Svyatlana Tsikhanouskaya’s office, the opposition Coordination Council and the People’s Anti-Crisis Administration issued a joint statement on the inadmissibility of Belarusian servicemen’ participating in the operation abroad.
“The events in Kazakhstan are an internal political conflict. There are no facts proving that the crisis has been caused by external aggression or external terrorist threats,” the statement reads.
According to Belarusian opposition leaders, street protests are one of the few accessible ways of expressing civic will against the background of authoritarian regimes.
“We fully understand the desire to oppose the dictatorship and respect the right of Kazakhs to determine the fate of their country,” they stressed.
The sending of troops as well as providing any other military assistance to the current government of Kazakhstan creates a dangerous precedent of foreign armed intervention in internal political conflicts, the democratic activists believe. They warn that the deployment of troops might complicate friendly relations between the peoples of Belarusian and Kazakh peoples for many years:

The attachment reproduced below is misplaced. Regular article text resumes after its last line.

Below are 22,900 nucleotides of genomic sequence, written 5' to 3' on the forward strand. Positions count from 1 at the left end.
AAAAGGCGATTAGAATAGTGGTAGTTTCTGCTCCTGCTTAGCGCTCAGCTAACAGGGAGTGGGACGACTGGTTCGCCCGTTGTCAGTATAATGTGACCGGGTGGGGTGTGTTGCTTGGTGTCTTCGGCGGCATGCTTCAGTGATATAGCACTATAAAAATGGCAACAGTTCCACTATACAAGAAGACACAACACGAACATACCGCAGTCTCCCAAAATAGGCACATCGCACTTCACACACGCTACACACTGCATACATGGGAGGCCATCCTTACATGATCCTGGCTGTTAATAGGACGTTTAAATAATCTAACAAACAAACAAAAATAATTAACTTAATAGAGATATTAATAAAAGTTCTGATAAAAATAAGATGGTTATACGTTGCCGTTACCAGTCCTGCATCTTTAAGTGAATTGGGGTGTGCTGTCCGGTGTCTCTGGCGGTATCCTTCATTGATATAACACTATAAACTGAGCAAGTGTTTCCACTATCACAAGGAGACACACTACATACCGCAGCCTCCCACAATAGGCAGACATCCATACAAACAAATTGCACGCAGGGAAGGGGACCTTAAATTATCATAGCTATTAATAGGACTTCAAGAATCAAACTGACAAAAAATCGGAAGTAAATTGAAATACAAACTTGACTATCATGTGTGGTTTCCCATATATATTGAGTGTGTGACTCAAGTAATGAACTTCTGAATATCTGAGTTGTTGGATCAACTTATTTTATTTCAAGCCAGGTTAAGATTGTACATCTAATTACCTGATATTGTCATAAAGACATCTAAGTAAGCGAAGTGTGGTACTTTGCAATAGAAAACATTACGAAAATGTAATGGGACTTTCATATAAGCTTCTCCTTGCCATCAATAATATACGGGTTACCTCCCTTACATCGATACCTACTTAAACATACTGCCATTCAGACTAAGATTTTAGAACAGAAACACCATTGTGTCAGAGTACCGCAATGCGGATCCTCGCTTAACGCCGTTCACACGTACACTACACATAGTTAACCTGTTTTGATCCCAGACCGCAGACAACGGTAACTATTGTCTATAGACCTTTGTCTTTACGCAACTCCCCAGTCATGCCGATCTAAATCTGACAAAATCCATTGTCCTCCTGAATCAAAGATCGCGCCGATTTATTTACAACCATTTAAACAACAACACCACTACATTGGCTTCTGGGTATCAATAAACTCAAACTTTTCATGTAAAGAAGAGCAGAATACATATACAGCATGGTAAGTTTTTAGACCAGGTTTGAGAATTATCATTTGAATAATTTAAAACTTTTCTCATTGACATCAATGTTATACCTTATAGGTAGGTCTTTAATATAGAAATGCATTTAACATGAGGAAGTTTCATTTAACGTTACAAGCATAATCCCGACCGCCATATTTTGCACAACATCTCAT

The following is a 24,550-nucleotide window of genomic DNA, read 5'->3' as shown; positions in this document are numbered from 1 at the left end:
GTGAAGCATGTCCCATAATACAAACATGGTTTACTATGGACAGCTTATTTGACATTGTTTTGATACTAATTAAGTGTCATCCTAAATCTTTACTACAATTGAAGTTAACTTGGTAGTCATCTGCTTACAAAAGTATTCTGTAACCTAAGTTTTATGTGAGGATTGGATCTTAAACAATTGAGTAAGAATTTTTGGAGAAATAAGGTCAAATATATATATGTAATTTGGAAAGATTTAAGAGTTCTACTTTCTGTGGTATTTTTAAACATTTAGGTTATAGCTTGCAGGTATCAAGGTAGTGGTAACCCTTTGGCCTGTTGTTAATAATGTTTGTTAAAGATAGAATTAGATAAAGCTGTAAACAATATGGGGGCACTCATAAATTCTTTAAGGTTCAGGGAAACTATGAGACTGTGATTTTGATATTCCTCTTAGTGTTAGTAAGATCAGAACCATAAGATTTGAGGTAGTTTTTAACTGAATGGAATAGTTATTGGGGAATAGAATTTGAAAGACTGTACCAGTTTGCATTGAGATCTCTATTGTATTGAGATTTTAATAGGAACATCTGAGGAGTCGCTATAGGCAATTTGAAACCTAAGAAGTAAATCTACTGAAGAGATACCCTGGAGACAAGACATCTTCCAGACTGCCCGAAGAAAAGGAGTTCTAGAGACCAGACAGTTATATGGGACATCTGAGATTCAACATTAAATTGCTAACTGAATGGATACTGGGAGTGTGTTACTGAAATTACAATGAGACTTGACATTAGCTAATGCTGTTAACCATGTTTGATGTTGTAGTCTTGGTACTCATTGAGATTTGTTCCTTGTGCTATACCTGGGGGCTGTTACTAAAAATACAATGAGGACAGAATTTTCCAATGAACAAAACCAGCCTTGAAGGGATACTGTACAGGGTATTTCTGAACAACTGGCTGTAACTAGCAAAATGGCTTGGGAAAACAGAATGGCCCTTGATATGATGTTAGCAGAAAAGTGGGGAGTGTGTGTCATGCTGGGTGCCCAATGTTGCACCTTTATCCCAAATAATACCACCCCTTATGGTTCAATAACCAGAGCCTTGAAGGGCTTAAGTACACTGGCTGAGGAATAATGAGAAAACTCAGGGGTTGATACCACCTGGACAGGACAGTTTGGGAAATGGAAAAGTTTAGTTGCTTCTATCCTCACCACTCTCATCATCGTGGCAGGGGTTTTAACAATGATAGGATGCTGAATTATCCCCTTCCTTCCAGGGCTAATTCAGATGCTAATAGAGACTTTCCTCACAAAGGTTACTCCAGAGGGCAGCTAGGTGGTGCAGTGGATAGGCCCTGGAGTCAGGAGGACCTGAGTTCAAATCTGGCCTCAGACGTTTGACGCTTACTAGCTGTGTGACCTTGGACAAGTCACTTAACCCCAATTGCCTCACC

“The military intervention in the internal conflict in Kazakhstan is contrary to the national interests of Belarus, it may result in significant human and material losses as well as denting the international reputation of our country.”
On the night of January 6, Armenia’s Prime Minister and Chairman of the CSTO Collective Security Council Nikol Pashinyan announced that the Collective Security Treaty Organisation decided to send ‘peacekeeping forces’ to Kazakhstan for ‘a limited period of time’ on the back of the appeal of Kazakh President Kasym-Jomart Tokayev. Pro-Lukashenka government confirmed the involvement of the Belarusian troops.